I have become a huge fan of MixedModels - its much faster than STATA's xtreg, which is great. However, I can't figure out how to get it to show me the standard error of the estimate of the variance of the random effects Is this intentional? As far as I can tell, this is a well defined object, and STATA's xtreg does report it when the maximum likelihood routine is chosen.
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On Tuesday, August 26, 2014 8:44:30 PM UTC-5, Thomas Covert wrote:
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I'm glad you are enjoying using it. I'm open to receiving suggestions or success stories, either as issues in the repository or by email, as I am writing a follow up paper to arxiv.org/abs/1406.5823 to describe the methods in the MixedModels package.
Yes.
Well-defined, perhaps but also misleading at best and totally meaningless at worst. A standard error is the estimated standard deviation of the estimator and represents an interesting quantity if the distribution of the estimator is close to Gaussian or at least symmetric. The distribution of a variance estimator is not symmetric - it is highly skewed. In the simplest case, estimating the variance given an i.i.d. sample from a Gaussian distribution, the distribution of the estimator is a chi-square, which can be very skew. This is also the reason that the desirability of REML estimates, which are touted as being unbiased estimators of variance components or at least less biased than ML estimates, is questionable. Bias is related to the mean of the estimator yet the mean of a skewed distribution is not a good way of summarizing a typical value. I have a couple of presentations related to this that I will post a link to when I get to the office. You received this message because you are subscribed to the Google Groups "julia-stats" group. To unsubscribe from this group and stop receiving emails from it, send an email to [hidden email]. For more options, visit https://groups.google.com/d/optout. |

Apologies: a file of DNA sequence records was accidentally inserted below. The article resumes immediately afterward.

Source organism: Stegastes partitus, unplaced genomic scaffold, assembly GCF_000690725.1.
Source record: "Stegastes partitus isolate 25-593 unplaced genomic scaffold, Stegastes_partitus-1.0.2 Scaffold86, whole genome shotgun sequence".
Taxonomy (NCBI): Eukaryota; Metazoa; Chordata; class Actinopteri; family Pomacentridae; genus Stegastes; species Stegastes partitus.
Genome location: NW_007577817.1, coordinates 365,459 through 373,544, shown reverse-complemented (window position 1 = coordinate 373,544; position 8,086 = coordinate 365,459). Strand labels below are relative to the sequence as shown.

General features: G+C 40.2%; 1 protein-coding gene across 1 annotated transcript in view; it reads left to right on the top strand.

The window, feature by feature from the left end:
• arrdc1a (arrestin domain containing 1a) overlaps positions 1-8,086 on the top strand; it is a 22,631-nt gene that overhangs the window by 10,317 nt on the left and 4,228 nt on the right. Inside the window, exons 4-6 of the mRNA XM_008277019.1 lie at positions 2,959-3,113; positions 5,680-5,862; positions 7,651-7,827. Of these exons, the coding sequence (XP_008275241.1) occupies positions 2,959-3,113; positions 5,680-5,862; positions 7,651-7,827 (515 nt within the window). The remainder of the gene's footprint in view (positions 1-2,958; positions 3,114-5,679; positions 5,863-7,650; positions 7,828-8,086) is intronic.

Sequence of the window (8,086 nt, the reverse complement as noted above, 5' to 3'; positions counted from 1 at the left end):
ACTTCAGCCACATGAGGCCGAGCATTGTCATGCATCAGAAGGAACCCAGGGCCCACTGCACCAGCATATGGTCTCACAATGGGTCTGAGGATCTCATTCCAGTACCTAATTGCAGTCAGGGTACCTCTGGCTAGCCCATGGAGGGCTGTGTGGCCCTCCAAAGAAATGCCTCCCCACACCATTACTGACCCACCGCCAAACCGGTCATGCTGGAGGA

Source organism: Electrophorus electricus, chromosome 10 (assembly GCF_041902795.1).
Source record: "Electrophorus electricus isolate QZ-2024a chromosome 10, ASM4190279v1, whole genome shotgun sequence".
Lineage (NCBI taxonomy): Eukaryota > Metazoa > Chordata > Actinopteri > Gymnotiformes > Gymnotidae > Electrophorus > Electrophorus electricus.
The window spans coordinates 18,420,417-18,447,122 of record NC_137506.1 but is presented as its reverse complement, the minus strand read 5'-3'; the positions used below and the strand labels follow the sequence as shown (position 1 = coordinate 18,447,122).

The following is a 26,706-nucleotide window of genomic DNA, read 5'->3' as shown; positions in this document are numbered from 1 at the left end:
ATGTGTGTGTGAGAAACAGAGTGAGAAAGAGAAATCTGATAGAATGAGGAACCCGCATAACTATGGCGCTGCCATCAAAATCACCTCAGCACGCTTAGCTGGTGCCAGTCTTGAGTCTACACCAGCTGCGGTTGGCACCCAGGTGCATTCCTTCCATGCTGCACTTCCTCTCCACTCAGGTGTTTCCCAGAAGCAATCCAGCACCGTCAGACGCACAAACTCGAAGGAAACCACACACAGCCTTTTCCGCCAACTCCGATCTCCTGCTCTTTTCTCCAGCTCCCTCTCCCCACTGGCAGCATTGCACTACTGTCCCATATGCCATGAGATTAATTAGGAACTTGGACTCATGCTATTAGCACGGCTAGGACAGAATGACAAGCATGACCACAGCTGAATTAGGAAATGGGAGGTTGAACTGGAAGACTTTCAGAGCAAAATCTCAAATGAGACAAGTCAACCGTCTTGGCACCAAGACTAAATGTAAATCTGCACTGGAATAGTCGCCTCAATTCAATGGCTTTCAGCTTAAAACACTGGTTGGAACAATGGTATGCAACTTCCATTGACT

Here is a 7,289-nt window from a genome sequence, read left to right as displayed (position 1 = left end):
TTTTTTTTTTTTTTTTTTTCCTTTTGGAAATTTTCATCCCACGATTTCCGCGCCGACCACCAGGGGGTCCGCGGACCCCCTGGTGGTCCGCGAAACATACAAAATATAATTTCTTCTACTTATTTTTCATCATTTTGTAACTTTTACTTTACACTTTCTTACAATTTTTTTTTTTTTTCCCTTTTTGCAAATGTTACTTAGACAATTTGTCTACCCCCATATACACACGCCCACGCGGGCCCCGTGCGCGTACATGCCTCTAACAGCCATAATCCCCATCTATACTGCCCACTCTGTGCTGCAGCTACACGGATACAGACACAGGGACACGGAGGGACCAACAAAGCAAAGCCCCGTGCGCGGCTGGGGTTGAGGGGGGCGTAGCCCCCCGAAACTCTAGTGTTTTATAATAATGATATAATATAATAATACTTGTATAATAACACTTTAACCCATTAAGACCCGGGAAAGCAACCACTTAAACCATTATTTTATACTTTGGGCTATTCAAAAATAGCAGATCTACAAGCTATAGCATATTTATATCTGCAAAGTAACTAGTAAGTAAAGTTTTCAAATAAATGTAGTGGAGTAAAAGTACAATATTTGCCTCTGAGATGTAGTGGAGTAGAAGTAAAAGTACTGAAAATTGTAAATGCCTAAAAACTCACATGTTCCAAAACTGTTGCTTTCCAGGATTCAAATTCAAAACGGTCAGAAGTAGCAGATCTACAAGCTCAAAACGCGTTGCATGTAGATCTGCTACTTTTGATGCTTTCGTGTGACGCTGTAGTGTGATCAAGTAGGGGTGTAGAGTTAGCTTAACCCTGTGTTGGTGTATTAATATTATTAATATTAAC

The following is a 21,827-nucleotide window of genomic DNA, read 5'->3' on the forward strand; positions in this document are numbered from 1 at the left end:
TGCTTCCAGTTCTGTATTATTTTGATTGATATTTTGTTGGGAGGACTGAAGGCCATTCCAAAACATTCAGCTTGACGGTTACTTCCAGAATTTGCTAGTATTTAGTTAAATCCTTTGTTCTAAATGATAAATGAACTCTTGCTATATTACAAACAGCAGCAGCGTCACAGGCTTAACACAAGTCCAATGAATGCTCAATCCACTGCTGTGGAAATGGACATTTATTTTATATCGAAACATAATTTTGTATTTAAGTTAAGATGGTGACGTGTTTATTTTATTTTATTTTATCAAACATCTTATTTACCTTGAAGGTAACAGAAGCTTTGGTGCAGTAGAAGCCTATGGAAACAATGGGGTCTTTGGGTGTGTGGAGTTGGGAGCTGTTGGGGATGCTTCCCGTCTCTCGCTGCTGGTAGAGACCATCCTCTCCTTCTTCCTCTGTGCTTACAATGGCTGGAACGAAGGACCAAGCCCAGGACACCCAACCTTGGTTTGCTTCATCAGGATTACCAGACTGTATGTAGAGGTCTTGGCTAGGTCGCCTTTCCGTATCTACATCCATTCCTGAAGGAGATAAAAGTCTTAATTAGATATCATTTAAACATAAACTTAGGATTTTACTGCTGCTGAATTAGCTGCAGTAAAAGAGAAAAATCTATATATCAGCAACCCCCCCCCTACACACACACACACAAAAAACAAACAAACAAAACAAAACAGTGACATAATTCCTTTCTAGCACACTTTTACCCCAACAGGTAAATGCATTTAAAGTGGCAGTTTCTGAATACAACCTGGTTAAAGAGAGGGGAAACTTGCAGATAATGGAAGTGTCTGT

gotcha. I assume the answer to this is no, but would it matter if I were estimating the log standard deviation of the random effect as opposed to the variance itself? Wouldn't this at least be symmetric (I have no idea if it would be unbiased or not)?
-- -thom On Wednesday, August 27, 2014 9:04:03 AM UTC-5, Douglas Bates wrote:
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On Wednesday, August 27, 2014 9:13:17 AM UTC-5, Thomas Covert wrote:
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The log standard deviation is a good scale on which to work, except in cases where estimates of variance components can reasonably be zero. I may not be able to post a link to the slides I mentioned today but will do so tomorrow at the latest.
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